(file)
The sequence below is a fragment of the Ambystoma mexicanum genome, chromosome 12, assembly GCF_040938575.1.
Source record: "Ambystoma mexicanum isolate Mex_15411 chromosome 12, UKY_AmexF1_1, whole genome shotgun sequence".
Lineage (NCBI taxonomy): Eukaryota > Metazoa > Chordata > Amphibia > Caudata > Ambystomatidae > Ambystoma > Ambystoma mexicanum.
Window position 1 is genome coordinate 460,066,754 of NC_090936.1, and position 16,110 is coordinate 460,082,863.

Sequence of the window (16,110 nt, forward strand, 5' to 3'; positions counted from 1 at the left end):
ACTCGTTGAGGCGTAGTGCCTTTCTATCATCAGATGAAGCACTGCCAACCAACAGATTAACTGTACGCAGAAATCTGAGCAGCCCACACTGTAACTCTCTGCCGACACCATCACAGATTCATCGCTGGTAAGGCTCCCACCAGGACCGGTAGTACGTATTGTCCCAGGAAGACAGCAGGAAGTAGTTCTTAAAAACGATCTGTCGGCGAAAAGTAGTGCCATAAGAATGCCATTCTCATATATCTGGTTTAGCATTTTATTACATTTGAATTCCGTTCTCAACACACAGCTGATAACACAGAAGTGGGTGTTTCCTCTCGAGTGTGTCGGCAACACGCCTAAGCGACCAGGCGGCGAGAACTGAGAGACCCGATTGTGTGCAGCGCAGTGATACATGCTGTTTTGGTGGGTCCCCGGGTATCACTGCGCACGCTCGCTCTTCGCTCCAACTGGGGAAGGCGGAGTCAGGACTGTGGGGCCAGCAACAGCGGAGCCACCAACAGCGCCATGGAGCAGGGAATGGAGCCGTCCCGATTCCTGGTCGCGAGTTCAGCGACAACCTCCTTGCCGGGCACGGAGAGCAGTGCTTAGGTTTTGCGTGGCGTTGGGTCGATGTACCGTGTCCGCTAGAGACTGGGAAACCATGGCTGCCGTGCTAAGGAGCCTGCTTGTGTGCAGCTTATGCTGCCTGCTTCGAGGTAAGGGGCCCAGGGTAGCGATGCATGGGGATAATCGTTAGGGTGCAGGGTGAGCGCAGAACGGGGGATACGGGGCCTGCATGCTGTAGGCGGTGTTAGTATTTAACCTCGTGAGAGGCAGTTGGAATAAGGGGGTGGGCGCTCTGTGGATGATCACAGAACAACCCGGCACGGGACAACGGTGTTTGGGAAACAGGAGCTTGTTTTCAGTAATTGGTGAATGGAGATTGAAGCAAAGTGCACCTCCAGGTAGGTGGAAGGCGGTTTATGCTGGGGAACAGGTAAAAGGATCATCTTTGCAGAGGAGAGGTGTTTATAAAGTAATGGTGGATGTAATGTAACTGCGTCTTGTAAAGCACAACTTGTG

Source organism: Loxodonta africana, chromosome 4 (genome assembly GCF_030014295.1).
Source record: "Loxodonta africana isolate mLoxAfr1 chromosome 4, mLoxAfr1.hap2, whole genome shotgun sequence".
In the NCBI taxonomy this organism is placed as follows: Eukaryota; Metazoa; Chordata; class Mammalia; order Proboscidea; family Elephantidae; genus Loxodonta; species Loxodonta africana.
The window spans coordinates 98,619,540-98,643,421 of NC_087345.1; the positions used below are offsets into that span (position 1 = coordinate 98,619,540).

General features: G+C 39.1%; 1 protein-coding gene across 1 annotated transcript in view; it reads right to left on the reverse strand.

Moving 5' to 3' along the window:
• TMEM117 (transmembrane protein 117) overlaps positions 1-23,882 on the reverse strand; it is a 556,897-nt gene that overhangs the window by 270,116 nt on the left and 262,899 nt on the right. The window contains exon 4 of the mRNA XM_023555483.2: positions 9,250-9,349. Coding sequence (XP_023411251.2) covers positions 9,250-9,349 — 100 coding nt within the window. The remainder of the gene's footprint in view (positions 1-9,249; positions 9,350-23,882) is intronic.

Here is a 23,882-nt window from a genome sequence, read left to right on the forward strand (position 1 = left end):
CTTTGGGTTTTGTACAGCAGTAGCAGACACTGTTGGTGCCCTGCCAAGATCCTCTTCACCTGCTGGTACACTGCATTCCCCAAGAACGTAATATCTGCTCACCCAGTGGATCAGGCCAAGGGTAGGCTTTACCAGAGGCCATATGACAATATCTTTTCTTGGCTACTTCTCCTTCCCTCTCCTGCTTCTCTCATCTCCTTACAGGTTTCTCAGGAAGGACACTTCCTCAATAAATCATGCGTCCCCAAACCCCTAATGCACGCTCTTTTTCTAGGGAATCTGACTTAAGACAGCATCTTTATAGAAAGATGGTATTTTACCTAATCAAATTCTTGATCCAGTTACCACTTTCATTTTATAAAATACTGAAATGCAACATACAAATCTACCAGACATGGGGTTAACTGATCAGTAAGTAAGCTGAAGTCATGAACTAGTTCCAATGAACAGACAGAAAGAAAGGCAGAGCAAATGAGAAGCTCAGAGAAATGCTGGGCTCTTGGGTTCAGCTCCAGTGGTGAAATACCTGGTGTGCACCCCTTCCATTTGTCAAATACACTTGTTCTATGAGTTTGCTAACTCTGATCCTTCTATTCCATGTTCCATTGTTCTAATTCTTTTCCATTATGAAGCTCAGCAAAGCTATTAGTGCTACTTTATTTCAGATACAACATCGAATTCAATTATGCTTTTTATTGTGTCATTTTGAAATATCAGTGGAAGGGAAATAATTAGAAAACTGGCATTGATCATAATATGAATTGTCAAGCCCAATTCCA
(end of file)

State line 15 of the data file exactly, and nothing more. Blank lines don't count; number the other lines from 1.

CTTTGGGTTTTGTACAGCAGTAGCAGACACTGTTGGTGCCCTGCCAAGATCCTCTTCACCTGCTGGTACACTGCATTCCCCAAGAACGTAATATCTGCTCACCCAGTGGATCAGGCCAAGGGTAGGCTTTACCAGAGGCCATATGACAATATCTTTTCTTGGCTACTTCTCCTTCCCTCTCCTGCTTCTCTCATCTCCTTACAGGTTTCTCAGGAAGGACACTTCCTCAATAAATCATGCGTCCCCAAACCCCTAATGCACGCTCTTTTTCTAGGGAATCTGACTTAAGACAGCATCTTTATAGAAAGATGGTATTTTACCTAATCAAATTCTTGATCCAGTTACCACTTTCATTTTATAAAATACTGAAATGCAACATACAAATCTACCAGACATGGGGTTAACTGATCAGTAAGTAAGCTGAAGTCATGAACTAGTTCCAATGAACAGACAGAAAGAAAGGCAGAGCAAATGAGAAGCTCAGAGAAATGCTGGGCTCTTGGGTTCAGCTCCAGTGGTGAAATACCTGGTGTGCACCCCTTCCATTTGTCAAATACACTTGTTCTATGAGTTTGCTAACTCTGATCCTTCTATTCCATGTTCCATTGTTCTAATTCTTTTCCATTATGAAGCTCAGCAAAGCTATTAGTGCTACTTTATTTCAGATACAACATCGAATTCAATTATGCTTTTTATTGTGTCATTTTGAAATATCAGTGGAAGGGAAATAATTAGAAAACTGGCATTGATCATAATATGAATTGTCAAGCCCAATTCCA